“Yes, if you would,” she’d said. “You do know the cat has a name, right?”

“Of course.”

“And…?”

“And I prefer to call him ‘cat.’”

She didn’t say anything. But I saw disappointment in the turn of her lips.

***

The next day I was sitting on her couch. She was beside me, smelling of cinnamon and sipping a glass of merlot, her body humming along with Sia’s “Breathe Me.”

We’d been friends for a long time. Shoulder-crying friends. Best friends. But something turned in me and before I could deny it, I realized I was in love with her.

That’s exactly when Horatio jumped onto her lap. Somehow, she kept from spilling the wine. I think she laughed.

I said words I wish I hadn’t. Words that weren’t true. Yet out they came, pressed by panic into an uncertain moment where they could do the most damage.

“I hate that stupid cat,” I said.

She hugged Horatio tighter and he purred.

“I’m sorry,” I said. “I don’t mean that. I love the stupid cat.”

“He has a name,” she said. Then she drank the rest of her wine.

***

After a week without words, she invited me over to watch a movie. Breakfast at Tiffanys. Not our first choice. But we were lazy. Do you know how it ends? The taxi ride. The cat. The engagement ring tossed on Holly’s lap. And all the while it’s raining and you’re wondering if she is going to give up a chance to be with the man who loves her.

“Where’s the cat” Holly asks, frantic.

“I don’t know,” says Paul.

And that’s exactly what I was thinking. I don’t know. Our relationship was at a crossroads. Did she see it too? I was afraid to ask.

As if cued by the closing credits, the night sky began sheeting water against her living room window. When thunder boomed Horatio leaped onto her lap.

“Horatio,” I said, and it was a sigh.

She turned to me, smiling. But this was a new smile. One that would lead to a kiss.

Suddenly, there was no more uncertainty.

The rain washed it all away.

Some of you might be disappointed I didn’t write a science fiction or fantasy story. But look closer. See the ending? It is a fantasy after all.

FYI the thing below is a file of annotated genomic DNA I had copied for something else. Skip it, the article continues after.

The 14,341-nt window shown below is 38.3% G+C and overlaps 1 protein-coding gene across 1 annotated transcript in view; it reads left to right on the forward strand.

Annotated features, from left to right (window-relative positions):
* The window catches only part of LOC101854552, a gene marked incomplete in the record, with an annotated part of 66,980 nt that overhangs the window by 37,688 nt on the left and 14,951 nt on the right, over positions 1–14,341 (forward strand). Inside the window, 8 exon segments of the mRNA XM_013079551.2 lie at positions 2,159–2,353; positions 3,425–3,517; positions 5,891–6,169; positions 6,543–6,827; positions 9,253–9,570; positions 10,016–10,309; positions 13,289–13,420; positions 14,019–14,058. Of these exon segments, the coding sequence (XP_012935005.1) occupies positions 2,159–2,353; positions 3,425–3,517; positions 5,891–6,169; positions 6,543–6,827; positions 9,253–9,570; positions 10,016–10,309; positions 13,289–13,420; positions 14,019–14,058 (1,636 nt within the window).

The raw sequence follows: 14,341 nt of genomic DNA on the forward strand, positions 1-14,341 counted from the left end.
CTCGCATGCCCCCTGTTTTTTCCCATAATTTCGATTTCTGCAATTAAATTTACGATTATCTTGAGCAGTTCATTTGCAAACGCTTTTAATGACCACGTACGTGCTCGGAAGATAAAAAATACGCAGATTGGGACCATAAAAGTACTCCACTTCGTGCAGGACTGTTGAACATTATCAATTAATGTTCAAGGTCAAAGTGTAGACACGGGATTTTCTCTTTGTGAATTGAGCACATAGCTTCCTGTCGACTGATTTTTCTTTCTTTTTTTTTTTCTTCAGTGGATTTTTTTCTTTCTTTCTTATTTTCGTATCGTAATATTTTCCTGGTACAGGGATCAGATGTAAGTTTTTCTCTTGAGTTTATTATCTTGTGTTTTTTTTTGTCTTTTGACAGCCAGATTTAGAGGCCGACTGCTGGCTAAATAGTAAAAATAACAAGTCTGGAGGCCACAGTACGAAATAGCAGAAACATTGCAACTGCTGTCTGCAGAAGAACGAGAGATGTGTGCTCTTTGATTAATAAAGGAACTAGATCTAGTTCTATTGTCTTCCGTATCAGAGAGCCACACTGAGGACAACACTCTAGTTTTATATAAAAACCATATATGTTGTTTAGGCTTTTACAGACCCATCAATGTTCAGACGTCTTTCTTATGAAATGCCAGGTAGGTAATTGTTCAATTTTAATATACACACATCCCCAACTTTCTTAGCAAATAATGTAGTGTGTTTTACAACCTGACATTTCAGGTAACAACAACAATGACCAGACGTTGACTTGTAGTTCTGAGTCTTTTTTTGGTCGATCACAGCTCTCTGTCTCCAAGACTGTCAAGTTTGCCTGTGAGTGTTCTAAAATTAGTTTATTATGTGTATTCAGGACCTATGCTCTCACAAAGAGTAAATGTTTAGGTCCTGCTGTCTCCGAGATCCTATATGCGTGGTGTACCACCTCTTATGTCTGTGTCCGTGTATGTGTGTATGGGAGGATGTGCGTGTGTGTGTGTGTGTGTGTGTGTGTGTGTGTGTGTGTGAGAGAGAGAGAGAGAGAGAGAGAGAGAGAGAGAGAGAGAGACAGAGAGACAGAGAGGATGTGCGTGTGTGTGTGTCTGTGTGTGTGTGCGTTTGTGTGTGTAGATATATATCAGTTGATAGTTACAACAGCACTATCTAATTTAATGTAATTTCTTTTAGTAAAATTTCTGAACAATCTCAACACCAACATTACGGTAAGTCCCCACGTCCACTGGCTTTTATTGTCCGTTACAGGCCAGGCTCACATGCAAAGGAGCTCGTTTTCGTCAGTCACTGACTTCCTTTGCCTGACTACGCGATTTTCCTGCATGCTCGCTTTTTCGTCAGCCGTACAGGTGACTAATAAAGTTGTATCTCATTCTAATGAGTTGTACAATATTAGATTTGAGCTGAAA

Okay, kids. Nothing more to see here. Get back to work.

See you Monday.

Revenge of the Still More Contest Entries

My poorly-disguised “original content hiatus” is nearly at an end, but not yet. Today, more entries from the “First and Last” contest for you to enjoy. For those of you who haven’t yet read the winning entries, click here.

If you’re new to the noveldoctor site, take a moment to read this old post on 7 Things that Keep Editors in Business. And then read a bunch more. And tell your friends to stop by, too.

Alicia Gregoire-Poirier entered this fantastical story:

The sun didn’t rise on Thursday. This came as no surprise to the girl; she had been able to control the stars since quickening in her mother’s womb. The Destroyers were rapturous with the knowledge and each wanted the girl’s power for their own.

The girl’s mother, covetous in her own right, arranged fostering by The Destroyers’ mages – The Arcane Ones. Here, the girl learned of the delicate balance among the universe; how if one planet fell, all others were doomed. They imparted this knowledge to frighten her.

It empowered her.

Her powers blossomed under The Arcane Ones’ careful guidance, surpassing expectations of all. The eve she lost her maidenhead, she held the moon in her thrall until she and her lover were spent. The moon sighed in pleasure and disappeared for a fortnight.

Her lover was enamored of her talents and lavished her with baubles that were so prismatic in their beauty; they reminded the girl of the universe. She named them in accordance of her lessons.

Crimson. Saffron. Cerulean.

After their naming, the jewels rose and transformed before the girl and her lover. Each danced amid the elements they called forth with their lovemaking. Colors tattooed their bodies, an indelible mark of their union.

The girl’s infatuation with the boy was not in The Destroyer’s plans, and the boy foresaw his death in their eyes. The girl, clever as she was, did not have The Sight, not like he. For this, he sent his prayers up to The Deity. He asked for strength to carry his plan forward and that the girl would endure.

She was their salvation.

Unaware, the girl slept on and her lover chanted over her magic jewels. He sealed his life force in blue and death to his adversaries in yellow. He saved red for the destruction of all. Then, with his hand over her already ripened womb, he blanketed her with his parting wish.

The sun didn’t rise on Thursday, the day they sacrificed her lover, because it was her will. Darkness remained while her soul warred with half-imagined murmurings.

Murder was at her fingertips.

The babe stirred inside her.

She chose the blue one after all.

Here’s Jon Freestone’s creative entry:

Somewhere between roof and the pavement, Sam remembered where she’d left her wallet. That distraction was just enough to let her fly. Sam loved the H2G2 series but never thought you could really fly by forgetting to hit the ground.